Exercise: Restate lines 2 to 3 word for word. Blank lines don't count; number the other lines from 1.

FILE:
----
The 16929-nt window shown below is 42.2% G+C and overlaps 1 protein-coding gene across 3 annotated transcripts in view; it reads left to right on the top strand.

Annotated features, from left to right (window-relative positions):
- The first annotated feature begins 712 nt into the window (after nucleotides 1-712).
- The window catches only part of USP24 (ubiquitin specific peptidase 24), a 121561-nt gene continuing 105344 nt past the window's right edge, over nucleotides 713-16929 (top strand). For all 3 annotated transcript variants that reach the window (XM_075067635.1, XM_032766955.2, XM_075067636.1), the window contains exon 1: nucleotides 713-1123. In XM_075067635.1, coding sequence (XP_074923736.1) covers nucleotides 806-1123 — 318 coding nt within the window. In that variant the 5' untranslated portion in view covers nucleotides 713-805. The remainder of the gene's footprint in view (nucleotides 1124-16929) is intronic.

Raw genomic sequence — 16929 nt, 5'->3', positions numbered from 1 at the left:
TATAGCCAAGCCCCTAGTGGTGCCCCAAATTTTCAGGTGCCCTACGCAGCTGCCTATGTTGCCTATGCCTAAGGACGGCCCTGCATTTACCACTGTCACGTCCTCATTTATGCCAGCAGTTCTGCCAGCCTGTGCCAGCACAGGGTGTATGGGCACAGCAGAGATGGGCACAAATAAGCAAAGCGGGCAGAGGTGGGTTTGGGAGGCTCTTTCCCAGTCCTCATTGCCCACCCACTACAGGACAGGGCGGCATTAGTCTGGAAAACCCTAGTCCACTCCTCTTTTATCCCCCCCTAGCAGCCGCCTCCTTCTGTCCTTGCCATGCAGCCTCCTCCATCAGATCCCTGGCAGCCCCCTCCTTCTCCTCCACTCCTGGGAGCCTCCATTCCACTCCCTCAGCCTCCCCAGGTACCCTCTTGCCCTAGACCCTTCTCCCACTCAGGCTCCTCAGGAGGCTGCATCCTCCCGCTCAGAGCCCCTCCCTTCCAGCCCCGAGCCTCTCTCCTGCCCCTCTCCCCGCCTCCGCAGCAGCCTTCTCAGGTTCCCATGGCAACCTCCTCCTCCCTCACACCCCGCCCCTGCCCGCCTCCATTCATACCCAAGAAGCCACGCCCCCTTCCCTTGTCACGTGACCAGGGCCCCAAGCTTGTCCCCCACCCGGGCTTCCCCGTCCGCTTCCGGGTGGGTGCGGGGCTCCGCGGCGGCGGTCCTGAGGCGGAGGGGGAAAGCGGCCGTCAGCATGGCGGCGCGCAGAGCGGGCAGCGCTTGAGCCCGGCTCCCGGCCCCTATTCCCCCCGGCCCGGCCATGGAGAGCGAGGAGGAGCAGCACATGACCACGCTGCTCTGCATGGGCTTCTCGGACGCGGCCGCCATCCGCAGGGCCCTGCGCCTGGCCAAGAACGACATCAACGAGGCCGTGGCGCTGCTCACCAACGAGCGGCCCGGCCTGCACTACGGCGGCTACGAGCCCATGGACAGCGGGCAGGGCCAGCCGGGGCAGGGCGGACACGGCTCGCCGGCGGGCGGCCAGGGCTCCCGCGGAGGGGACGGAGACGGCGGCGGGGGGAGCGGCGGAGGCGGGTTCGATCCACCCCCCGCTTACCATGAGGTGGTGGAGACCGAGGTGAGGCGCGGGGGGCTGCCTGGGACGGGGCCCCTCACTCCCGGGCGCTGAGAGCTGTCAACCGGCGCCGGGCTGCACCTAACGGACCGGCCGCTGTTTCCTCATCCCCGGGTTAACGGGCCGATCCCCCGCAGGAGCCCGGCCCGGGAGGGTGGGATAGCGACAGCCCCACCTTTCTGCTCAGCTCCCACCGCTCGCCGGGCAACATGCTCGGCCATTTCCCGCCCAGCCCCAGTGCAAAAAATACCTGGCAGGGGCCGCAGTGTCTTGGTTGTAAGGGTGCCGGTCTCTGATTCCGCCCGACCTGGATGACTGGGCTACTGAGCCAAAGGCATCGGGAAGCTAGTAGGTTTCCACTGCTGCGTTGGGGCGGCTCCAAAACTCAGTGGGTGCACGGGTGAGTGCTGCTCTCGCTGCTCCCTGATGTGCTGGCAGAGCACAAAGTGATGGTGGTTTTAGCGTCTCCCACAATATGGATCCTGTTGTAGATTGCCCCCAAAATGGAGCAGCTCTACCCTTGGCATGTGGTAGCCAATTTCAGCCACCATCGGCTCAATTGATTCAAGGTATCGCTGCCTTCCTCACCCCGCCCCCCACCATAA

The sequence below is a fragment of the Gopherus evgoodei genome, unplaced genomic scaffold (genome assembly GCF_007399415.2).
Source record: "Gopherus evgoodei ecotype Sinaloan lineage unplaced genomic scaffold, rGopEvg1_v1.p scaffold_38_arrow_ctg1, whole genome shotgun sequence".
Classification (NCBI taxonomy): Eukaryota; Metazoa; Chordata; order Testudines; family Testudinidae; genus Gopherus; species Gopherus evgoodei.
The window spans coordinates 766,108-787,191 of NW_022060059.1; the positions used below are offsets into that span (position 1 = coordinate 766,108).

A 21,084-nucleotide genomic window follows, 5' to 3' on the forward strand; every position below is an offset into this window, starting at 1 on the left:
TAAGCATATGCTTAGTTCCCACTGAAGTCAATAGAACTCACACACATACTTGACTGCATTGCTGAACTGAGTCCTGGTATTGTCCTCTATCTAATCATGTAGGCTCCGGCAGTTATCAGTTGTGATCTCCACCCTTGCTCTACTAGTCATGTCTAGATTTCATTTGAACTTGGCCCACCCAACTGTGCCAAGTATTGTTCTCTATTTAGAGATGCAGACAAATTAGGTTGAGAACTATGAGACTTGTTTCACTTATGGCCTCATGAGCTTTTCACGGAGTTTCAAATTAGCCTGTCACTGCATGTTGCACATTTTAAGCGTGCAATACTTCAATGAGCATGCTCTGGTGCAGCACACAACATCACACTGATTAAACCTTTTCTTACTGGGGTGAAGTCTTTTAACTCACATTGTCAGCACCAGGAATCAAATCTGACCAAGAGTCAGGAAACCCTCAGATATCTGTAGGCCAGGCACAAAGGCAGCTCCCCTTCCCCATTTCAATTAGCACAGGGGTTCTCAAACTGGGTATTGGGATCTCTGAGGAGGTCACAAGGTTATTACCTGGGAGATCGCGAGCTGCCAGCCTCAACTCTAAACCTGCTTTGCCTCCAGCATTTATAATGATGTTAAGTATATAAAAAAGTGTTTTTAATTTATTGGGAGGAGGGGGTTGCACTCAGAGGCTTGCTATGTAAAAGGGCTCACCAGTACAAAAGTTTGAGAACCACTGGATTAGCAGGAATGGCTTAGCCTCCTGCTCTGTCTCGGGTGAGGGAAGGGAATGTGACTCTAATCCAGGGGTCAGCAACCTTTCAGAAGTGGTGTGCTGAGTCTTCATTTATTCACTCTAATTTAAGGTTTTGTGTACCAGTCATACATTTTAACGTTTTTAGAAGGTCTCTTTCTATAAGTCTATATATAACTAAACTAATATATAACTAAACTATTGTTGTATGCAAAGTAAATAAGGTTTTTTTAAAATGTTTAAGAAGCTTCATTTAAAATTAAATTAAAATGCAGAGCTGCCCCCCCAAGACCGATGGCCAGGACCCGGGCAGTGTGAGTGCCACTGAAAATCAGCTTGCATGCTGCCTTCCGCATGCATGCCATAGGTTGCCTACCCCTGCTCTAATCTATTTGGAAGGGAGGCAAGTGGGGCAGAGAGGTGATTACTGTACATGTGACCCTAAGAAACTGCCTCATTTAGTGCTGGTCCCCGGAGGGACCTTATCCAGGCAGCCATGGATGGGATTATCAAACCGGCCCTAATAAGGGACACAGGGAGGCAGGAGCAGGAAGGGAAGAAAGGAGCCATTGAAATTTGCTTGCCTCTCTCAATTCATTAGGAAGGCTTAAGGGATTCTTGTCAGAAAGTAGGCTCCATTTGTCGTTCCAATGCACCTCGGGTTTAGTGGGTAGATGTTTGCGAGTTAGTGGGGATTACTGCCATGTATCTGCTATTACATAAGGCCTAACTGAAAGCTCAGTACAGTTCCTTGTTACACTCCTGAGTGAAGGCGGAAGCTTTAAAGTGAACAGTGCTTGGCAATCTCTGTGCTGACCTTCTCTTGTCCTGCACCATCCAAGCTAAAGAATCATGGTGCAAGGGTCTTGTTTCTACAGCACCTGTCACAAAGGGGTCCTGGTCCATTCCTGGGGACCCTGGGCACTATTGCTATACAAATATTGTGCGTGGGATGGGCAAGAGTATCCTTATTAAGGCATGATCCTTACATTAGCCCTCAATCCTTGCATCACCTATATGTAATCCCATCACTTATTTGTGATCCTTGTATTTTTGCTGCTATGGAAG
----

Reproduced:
Annotated features, from left to right (window-relative positions):
- The first annotated feature begins 712 nt into the window (after nucleotides 1-712).